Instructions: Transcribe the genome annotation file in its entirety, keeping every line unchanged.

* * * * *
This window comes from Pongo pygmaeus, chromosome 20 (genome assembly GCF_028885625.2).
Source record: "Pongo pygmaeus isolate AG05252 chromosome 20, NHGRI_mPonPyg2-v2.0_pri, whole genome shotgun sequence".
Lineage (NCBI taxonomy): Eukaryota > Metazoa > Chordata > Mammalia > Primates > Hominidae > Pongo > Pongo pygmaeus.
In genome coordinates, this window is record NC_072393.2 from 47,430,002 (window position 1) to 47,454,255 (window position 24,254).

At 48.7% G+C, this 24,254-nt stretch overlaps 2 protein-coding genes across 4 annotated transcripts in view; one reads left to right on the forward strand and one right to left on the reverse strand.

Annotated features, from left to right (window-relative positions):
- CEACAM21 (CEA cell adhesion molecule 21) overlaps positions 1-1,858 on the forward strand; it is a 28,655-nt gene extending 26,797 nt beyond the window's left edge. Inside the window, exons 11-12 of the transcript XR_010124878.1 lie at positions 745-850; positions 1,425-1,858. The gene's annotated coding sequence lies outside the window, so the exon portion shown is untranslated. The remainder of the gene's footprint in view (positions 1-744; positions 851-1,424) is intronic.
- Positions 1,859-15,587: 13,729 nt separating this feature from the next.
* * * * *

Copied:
This window comes from Pongo pygmaeus, chromosome 20 (genome assembly GCF_028885625.2).
Source record: "Pongo pygmaeus isolate AG05252 chromosome 20, NHGRI_mPonPyg2-v2.0_pri, whole genome shotgun sequence".
Lineage (NCBI taxonomy): Eukaryota > Metazoa > Chordata > Mammalia > Primates > Hominidae > Pongo > Pongo pygmaeus.
In genome coordinates, this window is record NC_072393.2 from 47,430,002 (window position 1) to 47,454,255 (window position 24,254).

At 48.7% G+C, this 24,254-nt stretch overlaps 2 protein-coding genes across 4 annotated transcripts in view; one reads left to right on the forward strand and one right to left on the reverse strand.

Annotated features, from left to right (window-relative positions):
- CEACAM21 (CEA cell adhesion molecule 21) overlaps positions 1-1,858 on the forward strand; it is a 28,655-nt gene extending 26,797 nt beyond the window's left edge. Inside the window, exons 11-12 of the transcript XR_010124878.1 lie at positions 745-850; positions 1,425-1,858. The gene's annotated coding sequence lies outside the window, so the exon portion shown is untranslated. The remainder of the gene's footprint in view (positions 1-744; positions 851-1,424) is intronic.
- Positions 1,859-15,587: 13,729 nt separating this feature from the next.